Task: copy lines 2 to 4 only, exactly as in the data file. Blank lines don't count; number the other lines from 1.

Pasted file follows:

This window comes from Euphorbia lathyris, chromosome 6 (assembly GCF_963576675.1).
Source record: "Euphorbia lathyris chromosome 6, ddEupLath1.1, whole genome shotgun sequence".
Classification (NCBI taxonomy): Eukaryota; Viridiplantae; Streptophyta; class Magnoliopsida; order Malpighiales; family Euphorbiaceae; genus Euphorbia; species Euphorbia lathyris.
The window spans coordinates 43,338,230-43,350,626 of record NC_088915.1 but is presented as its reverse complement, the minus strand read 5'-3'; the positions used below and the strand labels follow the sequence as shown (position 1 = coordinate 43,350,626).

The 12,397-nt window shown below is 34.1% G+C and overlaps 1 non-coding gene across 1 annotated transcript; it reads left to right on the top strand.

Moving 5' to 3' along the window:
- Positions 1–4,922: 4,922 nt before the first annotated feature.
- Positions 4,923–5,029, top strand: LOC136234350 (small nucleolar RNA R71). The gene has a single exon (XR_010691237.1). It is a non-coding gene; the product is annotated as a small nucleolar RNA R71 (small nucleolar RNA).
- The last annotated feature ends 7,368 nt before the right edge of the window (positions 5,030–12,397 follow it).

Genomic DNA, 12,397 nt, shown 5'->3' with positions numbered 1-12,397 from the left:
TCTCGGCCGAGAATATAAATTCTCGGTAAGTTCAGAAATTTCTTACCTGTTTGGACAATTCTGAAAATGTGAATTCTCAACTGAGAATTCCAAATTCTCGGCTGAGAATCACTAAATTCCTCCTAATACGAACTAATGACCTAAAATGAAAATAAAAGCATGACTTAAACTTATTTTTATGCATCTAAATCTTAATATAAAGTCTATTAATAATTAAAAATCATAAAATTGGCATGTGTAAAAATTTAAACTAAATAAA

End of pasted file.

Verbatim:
Source record: "Euphorbia lathyris chromosome 6, ddEupLath1.1, whole genome shotgun sequence".
Classification (NCBI taxonomy): Eukaryota; Viridiplantae; Streptophyta; class Magnoliopsida; order Malpighiales; family Euphorbiaceae; genus Euphorbia; species Euphorbia lathyris.
The window spans coordinates 43,338,230-43,350,626 of record NC_088915.1 but is presented as its reverse complement, the minus strand read 5'-3'; the positions used below and the strand labels follow the sequence as shown (position 1 = coordinate 43,350,626).